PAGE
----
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MIT Student Creates Device That Is Able to Search the Entire Internet Using Just His Mind

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A Massachusetts Institute of Technology (MIT) student has created a device that allows humans to communicate with machines using our minds – and it truly is incredible.

Arnav Kapur created a device called AlterEgo, which is a wearable type of headset that allows users to communicate with technology without even speaking a word.

The device records signals when the user hears or thinks of a particular word. This information is then sent to machines which use the internet to find the answer.

It’s kind of like having Google in your head, which is pretty damn incredible.

Without speaking, typing or doing anything at all, the device is able to search the internet for the correct answer before feeding back the information via skull vibrations into the inner ear.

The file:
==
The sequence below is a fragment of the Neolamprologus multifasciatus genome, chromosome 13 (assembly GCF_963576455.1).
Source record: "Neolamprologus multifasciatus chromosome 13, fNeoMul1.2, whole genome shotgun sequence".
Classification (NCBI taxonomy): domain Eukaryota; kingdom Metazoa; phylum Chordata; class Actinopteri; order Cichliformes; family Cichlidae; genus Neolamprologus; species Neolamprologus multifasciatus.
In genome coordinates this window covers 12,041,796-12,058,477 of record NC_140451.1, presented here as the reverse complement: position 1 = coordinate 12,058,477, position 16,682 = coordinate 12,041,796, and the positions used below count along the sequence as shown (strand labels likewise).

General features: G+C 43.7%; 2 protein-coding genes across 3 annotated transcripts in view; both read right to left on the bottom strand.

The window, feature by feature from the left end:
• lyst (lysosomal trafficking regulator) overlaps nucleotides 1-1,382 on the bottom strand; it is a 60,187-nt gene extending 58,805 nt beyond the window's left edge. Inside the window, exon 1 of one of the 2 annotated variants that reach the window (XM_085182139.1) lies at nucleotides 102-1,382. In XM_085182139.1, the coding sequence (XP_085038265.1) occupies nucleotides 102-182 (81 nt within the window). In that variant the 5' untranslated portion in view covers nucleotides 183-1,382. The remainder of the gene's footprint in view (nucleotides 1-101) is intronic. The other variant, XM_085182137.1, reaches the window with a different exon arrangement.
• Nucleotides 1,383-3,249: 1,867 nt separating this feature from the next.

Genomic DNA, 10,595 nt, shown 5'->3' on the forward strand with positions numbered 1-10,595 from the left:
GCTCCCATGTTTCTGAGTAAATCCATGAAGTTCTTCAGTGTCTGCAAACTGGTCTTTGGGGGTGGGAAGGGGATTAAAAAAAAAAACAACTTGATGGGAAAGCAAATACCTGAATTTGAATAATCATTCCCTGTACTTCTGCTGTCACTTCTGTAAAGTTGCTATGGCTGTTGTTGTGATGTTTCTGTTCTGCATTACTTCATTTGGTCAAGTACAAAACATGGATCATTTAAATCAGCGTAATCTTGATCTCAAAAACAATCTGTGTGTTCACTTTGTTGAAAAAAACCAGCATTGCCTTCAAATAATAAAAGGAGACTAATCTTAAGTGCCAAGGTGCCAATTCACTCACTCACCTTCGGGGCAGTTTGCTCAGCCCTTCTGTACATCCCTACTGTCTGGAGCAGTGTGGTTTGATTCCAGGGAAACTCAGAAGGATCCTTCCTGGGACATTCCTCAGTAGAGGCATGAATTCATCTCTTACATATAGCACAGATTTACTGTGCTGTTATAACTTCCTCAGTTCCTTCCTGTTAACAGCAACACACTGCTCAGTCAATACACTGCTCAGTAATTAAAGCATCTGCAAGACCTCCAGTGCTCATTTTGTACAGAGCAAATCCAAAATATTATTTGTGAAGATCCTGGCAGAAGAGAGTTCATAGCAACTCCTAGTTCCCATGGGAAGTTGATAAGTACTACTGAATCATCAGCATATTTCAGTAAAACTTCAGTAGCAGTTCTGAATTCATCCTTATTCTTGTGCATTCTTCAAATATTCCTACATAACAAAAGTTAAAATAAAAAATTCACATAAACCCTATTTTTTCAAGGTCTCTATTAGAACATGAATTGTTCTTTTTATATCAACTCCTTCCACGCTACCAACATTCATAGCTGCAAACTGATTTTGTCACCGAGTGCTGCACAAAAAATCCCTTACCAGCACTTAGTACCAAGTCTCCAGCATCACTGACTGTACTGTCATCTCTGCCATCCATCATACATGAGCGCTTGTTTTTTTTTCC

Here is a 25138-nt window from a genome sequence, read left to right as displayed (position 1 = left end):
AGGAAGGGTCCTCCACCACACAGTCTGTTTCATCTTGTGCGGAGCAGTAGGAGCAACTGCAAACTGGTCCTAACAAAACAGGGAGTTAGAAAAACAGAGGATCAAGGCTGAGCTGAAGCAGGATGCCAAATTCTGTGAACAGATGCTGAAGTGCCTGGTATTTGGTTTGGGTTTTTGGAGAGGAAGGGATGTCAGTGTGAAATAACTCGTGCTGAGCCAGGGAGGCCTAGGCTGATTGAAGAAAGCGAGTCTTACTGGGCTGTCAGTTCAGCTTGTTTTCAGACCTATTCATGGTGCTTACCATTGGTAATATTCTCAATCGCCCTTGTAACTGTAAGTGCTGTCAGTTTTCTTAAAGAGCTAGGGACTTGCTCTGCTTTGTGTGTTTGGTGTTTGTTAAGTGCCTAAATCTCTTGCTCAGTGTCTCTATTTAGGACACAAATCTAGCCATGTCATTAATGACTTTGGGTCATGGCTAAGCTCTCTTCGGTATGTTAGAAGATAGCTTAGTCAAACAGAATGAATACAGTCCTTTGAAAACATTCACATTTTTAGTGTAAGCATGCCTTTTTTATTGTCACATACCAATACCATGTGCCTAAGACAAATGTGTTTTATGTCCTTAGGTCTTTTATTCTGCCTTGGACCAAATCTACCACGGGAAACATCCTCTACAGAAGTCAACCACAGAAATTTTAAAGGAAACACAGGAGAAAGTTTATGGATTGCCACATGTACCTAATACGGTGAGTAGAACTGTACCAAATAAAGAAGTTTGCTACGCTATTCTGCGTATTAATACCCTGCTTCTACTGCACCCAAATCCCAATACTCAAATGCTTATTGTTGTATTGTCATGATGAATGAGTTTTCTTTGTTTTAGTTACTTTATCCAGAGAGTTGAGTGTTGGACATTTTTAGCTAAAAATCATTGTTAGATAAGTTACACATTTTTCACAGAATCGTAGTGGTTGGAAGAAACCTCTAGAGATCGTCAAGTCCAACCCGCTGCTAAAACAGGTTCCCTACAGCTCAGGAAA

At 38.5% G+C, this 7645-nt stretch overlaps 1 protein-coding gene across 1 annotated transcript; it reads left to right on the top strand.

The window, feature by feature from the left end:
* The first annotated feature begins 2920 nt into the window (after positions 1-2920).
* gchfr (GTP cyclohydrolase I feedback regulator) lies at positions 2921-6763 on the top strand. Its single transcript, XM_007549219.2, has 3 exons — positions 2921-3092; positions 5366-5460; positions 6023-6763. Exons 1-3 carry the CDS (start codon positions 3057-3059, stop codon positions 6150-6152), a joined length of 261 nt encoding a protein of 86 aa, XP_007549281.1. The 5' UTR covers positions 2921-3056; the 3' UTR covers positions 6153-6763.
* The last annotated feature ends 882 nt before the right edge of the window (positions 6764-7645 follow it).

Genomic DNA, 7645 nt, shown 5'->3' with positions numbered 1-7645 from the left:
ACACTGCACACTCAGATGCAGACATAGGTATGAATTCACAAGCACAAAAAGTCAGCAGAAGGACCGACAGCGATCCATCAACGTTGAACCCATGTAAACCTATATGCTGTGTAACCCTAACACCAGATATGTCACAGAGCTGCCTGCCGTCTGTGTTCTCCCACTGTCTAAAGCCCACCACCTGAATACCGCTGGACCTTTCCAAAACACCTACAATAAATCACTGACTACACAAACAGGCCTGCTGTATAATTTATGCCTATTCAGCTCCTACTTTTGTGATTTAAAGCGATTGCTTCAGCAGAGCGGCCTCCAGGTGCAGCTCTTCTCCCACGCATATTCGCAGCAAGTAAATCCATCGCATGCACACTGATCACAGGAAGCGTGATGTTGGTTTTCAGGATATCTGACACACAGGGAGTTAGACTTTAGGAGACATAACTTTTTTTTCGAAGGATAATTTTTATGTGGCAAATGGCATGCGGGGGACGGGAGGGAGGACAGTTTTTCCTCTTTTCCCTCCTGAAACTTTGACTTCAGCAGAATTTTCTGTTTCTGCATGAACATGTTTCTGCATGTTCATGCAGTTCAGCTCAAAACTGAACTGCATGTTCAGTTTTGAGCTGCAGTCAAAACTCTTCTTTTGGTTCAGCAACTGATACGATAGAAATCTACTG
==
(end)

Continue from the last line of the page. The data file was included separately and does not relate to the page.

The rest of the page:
Apparently, the answer presents itself in a similar way to a person’s internal voice, but without interfering with their ‘usual auditory perception’.

It can search for info, solve maths equations and provide answers to all kinds of different questions.

“This enables a human-computer interaction that is subjectively experienced as completely internal to the human user—like speaking to one’s self,” MIT Media Lab explains.

” This enables a user to transmit and receive streams of information to and from a computing device or any other person without any observable action, in discretion, without unplugging the user from her environment, without invading the user’s privacy.”

Kapur is asked to provide the answer to a ridiculously difficult maths calculation, which he does no problem.

He’s then asked to name the largest city in Bulgaria, as well as providing the population of the region, too – which, of course, he answers correctly.

Kapur says the idea is to basically have the entire internet in his head.

But, another focus is to help support those with speech disorders, such as those who have been diagnosed with neurological disorders.

“A primary focus of this project is to help support communication for people with speech disorders including conditions like ALS (amyotrophic lateral sclerosis) and MS (multiple sclerosis),” MIT explained.

“Beyond that, the system has the potential to seamlessly integrate humans and computers – such that computing, the Internet, and AI would weave into our daily life as a ‘second self’ and augment our cognition and abilities.”

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